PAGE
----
AL law enforcement suspended from military equipment allocation program
HUNTSVILLE, AL (WAFF) - Federal and state officials confirm Alabama has been suspended from the federal 1033 program since March 6, 2014.
The 1033 program supplies state and local law enforcement agencies with military equipment that was decommissioned. Equipment includes helicopters, Humvees, armored vehicles, assault rifles, body armor, and office supplies.
Opponents of the program have criticized it over the last several days, after it became public knowledge that Ferguson, Missouri police acquired much of their tactical equipment through the 1033 program. The city has now had more than a week of protests, some that have turned violent against police, after officers shot and 18-year-old Michael Brown.
Alabama officials said the federal government suspended the program after "accountability issues" and "paperwork issues" with multiple Alabama law enforcement agencies were discovered.
Shane Bailey took over as the Alabama 1033 program state coordinator on May 5. He said a good number of departments across the state didn't file or keep up with paperwork. Bailey said his office is now handling audits, but said no equipment is missing. Bailey said federal officials were in the state during the first week of August conducting an investigation. Bailey has not received a final report from that investigation.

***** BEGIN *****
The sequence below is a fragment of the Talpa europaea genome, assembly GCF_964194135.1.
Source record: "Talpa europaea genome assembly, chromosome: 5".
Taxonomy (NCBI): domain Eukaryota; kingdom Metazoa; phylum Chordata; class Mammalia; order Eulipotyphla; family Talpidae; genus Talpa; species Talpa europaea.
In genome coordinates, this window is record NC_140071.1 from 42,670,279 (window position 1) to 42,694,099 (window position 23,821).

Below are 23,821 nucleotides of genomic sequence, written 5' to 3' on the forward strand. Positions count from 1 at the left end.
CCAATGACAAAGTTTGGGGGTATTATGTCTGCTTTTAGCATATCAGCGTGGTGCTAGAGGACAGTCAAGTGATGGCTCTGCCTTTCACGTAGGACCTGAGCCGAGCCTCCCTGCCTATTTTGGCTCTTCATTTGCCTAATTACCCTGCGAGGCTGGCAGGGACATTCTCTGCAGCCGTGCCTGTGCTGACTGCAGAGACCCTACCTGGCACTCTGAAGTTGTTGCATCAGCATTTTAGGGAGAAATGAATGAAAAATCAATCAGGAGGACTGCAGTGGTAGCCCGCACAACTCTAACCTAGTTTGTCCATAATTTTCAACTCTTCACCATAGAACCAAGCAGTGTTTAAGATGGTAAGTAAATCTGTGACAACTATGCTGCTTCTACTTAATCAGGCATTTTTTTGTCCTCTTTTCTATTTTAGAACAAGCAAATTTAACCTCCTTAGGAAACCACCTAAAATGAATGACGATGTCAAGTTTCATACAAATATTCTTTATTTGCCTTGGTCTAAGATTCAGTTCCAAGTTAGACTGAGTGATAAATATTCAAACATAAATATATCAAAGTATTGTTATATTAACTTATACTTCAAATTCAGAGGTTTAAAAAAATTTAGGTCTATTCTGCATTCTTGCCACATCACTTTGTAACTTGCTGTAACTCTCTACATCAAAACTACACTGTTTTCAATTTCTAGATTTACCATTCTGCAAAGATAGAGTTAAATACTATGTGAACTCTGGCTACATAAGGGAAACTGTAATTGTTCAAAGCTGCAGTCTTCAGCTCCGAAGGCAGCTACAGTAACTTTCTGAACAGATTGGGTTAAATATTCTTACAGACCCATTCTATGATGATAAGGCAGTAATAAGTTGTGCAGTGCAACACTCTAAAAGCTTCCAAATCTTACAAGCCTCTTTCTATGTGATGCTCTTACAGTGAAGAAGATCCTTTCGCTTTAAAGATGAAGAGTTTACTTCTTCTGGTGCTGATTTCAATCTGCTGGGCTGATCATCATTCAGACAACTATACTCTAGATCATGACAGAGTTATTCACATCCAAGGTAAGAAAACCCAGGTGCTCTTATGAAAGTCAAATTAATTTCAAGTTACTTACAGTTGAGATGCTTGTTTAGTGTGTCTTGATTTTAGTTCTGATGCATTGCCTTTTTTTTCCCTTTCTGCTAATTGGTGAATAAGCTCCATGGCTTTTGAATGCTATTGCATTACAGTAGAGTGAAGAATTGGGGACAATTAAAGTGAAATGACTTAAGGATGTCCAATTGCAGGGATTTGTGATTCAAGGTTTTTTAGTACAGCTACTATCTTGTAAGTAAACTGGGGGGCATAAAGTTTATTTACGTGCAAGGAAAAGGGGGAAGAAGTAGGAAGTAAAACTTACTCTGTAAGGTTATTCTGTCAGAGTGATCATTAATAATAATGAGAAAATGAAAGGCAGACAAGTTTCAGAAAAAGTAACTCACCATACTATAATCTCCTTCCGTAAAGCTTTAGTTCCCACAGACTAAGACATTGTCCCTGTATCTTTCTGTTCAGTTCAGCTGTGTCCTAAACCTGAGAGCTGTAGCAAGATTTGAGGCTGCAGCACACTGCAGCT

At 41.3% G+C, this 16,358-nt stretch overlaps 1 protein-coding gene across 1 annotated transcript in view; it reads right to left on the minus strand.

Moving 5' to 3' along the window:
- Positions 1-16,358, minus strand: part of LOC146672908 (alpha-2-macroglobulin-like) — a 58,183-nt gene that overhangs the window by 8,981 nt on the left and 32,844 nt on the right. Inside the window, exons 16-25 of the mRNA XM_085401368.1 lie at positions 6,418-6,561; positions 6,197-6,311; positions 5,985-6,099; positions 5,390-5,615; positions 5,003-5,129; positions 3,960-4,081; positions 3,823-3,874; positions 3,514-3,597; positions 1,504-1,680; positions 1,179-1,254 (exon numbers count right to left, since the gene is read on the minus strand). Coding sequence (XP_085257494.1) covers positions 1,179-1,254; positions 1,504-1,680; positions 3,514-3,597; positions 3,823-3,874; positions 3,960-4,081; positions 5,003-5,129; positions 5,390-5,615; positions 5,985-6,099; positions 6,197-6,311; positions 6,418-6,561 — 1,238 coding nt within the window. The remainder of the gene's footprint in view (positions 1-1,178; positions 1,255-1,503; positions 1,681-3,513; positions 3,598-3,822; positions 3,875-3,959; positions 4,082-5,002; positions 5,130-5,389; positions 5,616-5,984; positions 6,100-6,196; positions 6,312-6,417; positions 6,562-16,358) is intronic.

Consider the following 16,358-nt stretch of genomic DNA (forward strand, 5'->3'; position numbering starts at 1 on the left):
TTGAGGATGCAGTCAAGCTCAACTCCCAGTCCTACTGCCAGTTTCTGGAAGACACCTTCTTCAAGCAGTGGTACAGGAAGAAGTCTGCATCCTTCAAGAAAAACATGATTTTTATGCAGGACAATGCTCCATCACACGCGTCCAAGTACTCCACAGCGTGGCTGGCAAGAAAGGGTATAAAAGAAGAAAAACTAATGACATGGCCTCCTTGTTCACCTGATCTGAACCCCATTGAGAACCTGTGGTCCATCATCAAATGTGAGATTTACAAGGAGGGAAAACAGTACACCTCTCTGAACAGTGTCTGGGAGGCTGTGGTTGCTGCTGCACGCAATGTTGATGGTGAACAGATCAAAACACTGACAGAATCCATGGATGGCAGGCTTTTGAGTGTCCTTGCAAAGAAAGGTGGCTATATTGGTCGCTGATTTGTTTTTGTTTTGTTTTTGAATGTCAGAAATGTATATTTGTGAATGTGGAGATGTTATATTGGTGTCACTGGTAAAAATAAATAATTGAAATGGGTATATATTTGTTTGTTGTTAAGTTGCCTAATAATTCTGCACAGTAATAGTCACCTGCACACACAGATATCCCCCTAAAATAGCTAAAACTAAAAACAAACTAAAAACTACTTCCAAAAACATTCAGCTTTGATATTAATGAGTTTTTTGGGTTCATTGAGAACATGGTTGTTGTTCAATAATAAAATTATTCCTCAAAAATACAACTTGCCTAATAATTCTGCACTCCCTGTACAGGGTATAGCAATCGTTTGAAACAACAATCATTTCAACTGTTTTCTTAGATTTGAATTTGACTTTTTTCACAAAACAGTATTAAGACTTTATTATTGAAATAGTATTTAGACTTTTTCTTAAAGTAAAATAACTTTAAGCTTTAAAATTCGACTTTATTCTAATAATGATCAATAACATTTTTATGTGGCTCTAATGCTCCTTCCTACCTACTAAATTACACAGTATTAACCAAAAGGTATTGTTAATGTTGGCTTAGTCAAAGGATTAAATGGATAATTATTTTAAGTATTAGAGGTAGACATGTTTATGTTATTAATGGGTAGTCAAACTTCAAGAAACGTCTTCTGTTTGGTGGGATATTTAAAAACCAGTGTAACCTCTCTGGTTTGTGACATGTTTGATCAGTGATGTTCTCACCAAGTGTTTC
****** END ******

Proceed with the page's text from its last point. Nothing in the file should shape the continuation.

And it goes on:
We have confirmed at least 22 North Alabama law enforcement agencies did sign up for the 1033 program. Those agencies have acquired millions of dollars in equipment over the last few years.
Click here for an updated PDF list of agencies that participated and the equipment received.
Morgan County Sheriff Ana Franklin said her department has received nearly $2 million dollars in vehicles, gear, and supplies, all from the 1033 program. She said the department looked into acquiring necessary equipment after the April 27, 2011 tornado outbreak. Without the program, Franklin said her department could not afford any of it because of a dwindling budget. Franklin also provided us with a two page audit of all equipment her department has taken in since 2011 from the 1033 program.
It's unclear if any North Alabama agencies are part of the investigation. We have requested a list of the departments from state officials.
Tuesday evening, ADECA representative Larry Childers released the following statement:
Prior to the time ADECA was given responsibility for management of the program, the federal agency that administers the LESO program determined that documentation from Alabama was incomplete; consequently, access to additional property was suspended. None of the federal property transferred to Alabama is missing and nothing was misused.
ADECA is assisting with the federal audit and we have begun a training program to ensure local agencies fully comply with paperwork requirements in the future. Once the program is reinstated, we believe the procedures we are establishing will prevent future documentation problems.
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